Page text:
The step 104 of bonding the laminate to an array of diaphragms may comprise the step of providing a tray that has openings that are in registry with the positions of strain gauge circuits on the foil/dielectric laminate for receiving and holding the diaphragms, as illustrated diagrammatically at 136 in FIG. 7. The tray has an opening corresponding to each strain gauge circuit position on the laminate, but diaphragms are not loaded into tray openings that correspond to defective gauge circuits (as determined by inspection and testing).

At 138, an epoxy adhesive is applied to the diaphragms, and optionally to the dielectric side of the foil/dielectric laminate as well. The adhesive may be applied by hand, but is preferably applied in a pad printing operation. In a pad printing operation the adhesive is deposited on a plastic template which has been etched to form wells in a pattern corresponding to the array of diaphragms. The wells are approximately 0.001 inch (0.0025 cm) deep. The excess adhesive is squeegeed off, leaving islands of adhesive on the template. A soft silicone rubber pad is pressed onto the template, and when it is removed, it lifts the adhesive out of the wells while maintaining the pattern. The pad is then pressed upon the array of diaphragms to transfer the adhesive to the diaphragms. This adhesive may be the same type of epoxy adhesive used in the laminating process. The adhesive-coated foil/dielectric sheet and diaphragms are then baked at about 225° F. (107° C.) for about 30 minutes to remove the solvent from the adhesive. At 140, the foil/dielectric sheet is aligned with the diaphragms so that a strain gauge circuit is centered over each diaphragm. The frame and the tray facilitate this alignment, and even permit the alignment and bonding to be automated. A layer of Teflon™ f is applied over the foil of the foil/dielectric sheet, a layer of 3/16 inch (4.76 mm) silicone rubber h is placed over the Teflon™ layer, and another layer of Teflon™ f is applied over the rubber. The Teflon™ lay ers f facilitate later separation, and all three layers provide cushioning which helps to equalize pressure. At 142, the entire assembly is sandwiched between aluminum plates e for improved heat transfer and uniform application of pressure. At 144, (in FIG. 7) the assembly is heated in a platen press under pressure to bond the foil/dielectric sheet to the diaphragms as follows: The assembly is heated at 220° F. (104° C.) for 100 minutes and at 360° F. (182° C.) for 120 minutes, all under a pressure of 40 p.s.i. (2.76×105 N/m2.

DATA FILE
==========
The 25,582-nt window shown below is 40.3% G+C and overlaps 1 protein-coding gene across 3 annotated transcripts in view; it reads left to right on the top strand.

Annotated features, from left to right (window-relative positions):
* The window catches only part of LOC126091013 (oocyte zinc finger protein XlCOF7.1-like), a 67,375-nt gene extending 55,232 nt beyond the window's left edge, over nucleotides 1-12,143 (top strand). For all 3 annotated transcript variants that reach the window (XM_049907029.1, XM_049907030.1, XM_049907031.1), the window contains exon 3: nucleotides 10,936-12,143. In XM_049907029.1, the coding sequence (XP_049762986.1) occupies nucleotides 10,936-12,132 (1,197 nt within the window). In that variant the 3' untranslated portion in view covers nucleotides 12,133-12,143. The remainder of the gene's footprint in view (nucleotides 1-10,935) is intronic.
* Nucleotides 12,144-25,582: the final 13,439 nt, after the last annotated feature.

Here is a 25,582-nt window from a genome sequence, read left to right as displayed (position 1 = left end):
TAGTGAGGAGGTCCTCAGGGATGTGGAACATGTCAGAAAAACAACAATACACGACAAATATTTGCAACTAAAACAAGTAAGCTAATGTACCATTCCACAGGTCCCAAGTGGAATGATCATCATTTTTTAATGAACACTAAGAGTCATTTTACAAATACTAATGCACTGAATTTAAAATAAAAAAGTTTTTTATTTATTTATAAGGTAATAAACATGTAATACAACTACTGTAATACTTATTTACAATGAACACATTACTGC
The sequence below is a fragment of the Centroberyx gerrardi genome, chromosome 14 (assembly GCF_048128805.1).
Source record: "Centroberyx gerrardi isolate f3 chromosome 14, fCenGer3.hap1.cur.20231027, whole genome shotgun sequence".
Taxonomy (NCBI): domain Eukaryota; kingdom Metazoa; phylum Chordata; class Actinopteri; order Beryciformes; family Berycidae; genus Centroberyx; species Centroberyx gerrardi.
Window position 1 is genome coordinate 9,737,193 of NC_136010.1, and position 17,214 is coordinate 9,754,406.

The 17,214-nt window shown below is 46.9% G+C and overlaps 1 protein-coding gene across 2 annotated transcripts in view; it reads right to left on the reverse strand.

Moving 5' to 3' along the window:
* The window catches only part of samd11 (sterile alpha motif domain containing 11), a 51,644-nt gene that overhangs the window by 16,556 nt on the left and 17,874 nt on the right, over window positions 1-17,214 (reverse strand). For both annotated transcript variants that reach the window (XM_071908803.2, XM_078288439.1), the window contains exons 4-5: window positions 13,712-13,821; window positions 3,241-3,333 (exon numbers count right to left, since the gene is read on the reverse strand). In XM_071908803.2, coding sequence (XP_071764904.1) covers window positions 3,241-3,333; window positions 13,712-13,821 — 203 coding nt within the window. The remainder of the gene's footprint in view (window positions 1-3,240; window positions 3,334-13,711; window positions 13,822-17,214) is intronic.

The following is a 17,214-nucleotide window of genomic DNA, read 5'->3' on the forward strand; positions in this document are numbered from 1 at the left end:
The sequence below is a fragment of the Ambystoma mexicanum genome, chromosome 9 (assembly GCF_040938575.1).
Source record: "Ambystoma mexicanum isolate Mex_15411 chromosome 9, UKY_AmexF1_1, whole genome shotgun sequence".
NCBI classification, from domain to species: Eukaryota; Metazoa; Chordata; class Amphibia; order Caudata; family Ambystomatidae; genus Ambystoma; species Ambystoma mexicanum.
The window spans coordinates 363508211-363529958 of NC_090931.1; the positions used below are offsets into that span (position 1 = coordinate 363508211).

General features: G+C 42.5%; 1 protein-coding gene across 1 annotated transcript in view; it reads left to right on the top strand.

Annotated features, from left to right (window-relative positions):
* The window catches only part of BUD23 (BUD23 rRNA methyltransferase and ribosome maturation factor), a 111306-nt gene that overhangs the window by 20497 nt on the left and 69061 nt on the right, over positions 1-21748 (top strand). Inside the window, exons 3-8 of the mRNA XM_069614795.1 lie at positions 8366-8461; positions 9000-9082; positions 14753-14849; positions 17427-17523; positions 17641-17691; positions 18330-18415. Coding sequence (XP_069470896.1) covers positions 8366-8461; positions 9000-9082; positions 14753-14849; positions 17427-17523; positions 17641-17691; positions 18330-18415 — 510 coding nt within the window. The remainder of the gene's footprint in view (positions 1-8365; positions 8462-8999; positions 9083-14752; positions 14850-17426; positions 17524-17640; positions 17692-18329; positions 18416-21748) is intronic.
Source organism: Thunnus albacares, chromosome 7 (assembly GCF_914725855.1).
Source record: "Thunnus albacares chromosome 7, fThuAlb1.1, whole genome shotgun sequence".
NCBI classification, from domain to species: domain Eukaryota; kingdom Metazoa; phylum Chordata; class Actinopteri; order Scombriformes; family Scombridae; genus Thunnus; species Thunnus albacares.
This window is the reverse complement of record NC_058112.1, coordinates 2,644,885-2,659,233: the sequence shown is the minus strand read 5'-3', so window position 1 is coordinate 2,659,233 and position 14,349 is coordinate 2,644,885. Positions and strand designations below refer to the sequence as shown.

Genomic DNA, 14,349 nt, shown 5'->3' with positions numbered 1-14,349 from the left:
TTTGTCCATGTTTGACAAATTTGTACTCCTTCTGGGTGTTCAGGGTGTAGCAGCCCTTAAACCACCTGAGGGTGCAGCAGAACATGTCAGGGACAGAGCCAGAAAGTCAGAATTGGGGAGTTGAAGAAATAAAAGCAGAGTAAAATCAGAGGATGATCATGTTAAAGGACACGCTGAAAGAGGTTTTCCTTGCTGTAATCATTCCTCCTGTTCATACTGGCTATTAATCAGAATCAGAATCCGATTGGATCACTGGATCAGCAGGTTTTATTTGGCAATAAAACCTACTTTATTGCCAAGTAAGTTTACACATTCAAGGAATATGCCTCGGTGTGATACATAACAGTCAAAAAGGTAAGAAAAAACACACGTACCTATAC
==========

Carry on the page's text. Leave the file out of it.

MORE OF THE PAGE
Alternatively the diaphragms and the laminate sheet can be loaded into a tool 200, which is adapted to apply pressure to hold the laminate against the diaphragms to achieve a proper bond with a desired adhesive thickness. This tool is shown in FIGS. 8 and 8A. The entire tool 200 can then be heated, as described above, to cure the adhesive. The use of tools 200 facilitates the creation of a continuous process, allowing the use of an in-line oven.

The tool 200 comprises a block 202 having a plurality of hexagonal sockets 204 machined therein, the sockets 204 are arranged in an arraY corresponding to the array of strain gauge circuits on the laminate. A plate 206 is adapted to be secured over the block 202, as with bolts 208 and wing nuts 210 at their respective corners. The underside of the plate 206 has a cushioned pad 212. A base 214, having a manifold 216 therein is secured to the underside of the block 202. A flexible copper bellows 218 connects the manifold 216 with each socket 204. Thus, bonding force is applied to the diaphragms as the tool 200 is heated due to the expansion of the air in the manifold 216, which in turn causes the bellows to expand, pushing the diaphragms upwardly against the laminate and the pad 212.

At this point the foil/dielectric sheet may be cut (for example by die cutting) to separate the individual diaphragms. The edges may be trimmed on a belt sander to remove excess backing material from the transducer. However, this cutting step is preferably deferred because further fabrication steps can be more conveniently performed on the unseparated transducers.

Referring now to FIG. 9, at 148 the diaphragms are baked at about 400° F. (204° C.) for about 4 hours to stabilize and cure the adhesive. However, this further stabilization process may oxidize the terminals of the strain gauge circuit, and it may be necessary to remove the oxide from the contact points by abrasion (for example with a standard eraser).